A third commentary in our symposium on Chris Rossdale’s Resisting Militarism: Direct Action and the Politics of Subversion (Edinburgh, 2019), from Rachel Zhou. Rachel is a Phd candidate in the Department of International Relations, London School of Economics and Political Science. Her doctoral research focuses on the making of female soldiers in the post-WWII era. Rather than taking the “existence” of female soldiers for granted, she examines “female soldiers” as historically constructed subjects which are constitutive of the politics of war. In particular, she looks at how “small” wars in the post-1945 era as transnational and imperial encounters render thinkable and possible the emergence of female soldiers and shape the subjectivities/experiences of (different) female soldiers. She takes a multidisciplinary approach that encompasses the fields of military/war history, poststructuralist feminist, critical race and postcolonial theories. She is the review article editor of Millennium: Journal of International Studies. Rossdale’s Resisting Militarism is currently discounted with use of the code NEW30 at the EUP site, and the last reply and a rejoinder will follow in the next days; all posts will be collected for future perusal here.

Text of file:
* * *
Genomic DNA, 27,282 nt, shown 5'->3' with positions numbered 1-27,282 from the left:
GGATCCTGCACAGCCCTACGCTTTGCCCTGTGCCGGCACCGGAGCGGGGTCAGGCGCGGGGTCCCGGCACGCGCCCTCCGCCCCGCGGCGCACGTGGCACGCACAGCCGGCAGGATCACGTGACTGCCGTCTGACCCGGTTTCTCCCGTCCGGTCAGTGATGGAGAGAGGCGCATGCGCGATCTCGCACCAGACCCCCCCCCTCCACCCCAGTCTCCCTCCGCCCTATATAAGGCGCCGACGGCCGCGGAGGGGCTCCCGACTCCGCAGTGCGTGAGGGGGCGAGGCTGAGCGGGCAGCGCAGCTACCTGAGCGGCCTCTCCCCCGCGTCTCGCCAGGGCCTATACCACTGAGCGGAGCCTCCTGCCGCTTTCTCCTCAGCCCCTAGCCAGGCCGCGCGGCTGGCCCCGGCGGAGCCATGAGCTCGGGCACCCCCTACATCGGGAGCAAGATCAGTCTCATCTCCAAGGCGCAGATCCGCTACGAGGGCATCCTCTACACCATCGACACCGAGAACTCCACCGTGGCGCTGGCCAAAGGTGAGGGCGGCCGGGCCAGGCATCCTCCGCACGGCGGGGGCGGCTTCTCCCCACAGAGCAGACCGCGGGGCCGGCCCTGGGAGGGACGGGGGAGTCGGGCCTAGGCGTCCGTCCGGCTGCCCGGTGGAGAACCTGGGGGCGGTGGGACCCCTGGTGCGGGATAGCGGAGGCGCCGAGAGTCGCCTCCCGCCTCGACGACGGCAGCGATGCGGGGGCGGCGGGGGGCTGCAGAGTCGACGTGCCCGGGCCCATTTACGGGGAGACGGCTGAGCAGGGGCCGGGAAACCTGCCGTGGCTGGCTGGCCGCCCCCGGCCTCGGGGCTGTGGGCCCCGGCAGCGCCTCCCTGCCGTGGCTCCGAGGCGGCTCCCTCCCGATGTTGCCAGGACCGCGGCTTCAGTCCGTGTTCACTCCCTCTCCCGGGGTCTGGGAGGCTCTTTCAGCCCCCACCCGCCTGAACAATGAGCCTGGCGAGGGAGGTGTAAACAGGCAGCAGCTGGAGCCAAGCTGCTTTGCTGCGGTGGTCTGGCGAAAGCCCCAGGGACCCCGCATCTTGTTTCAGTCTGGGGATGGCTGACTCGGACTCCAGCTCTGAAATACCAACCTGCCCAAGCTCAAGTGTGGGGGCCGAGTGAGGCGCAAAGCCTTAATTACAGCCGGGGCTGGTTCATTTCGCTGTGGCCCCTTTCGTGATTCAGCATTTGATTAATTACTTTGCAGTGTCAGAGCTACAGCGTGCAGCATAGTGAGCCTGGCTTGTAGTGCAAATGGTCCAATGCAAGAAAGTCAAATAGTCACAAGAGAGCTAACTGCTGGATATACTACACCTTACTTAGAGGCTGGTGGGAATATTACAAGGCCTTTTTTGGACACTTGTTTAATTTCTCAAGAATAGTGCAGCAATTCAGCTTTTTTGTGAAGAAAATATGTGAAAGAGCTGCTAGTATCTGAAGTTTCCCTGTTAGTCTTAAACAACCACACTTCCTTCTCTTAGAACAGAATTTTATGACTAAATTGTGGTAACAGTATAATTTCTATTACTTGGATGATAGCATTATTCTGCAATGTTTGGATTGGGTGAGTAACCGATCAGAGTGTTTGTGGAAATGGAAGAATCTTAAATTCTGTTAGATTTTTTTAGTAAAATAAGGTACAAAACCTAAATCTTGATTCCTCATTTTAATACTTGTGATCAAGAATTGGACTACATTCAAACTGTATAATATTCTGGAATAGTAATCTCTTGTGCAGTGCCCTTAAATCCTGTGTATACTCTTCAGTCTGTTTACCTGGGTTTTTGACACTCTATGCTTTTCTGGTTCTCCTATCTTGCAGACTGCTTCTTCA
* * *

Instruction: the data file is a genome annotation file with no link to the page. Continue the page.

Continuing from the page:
Is resistance possible? How could resistance be carried out? Is resistance outside or external to power it resists? Is a radical escape from power possible? These questions are perennial but now further ignited by movements taking place during a global pandemic which accentuates and exposes systems of power. Chris Rossdale’s Resisting Militarism: Direct Action and the Politics of Subversion offers answers but poses more questions.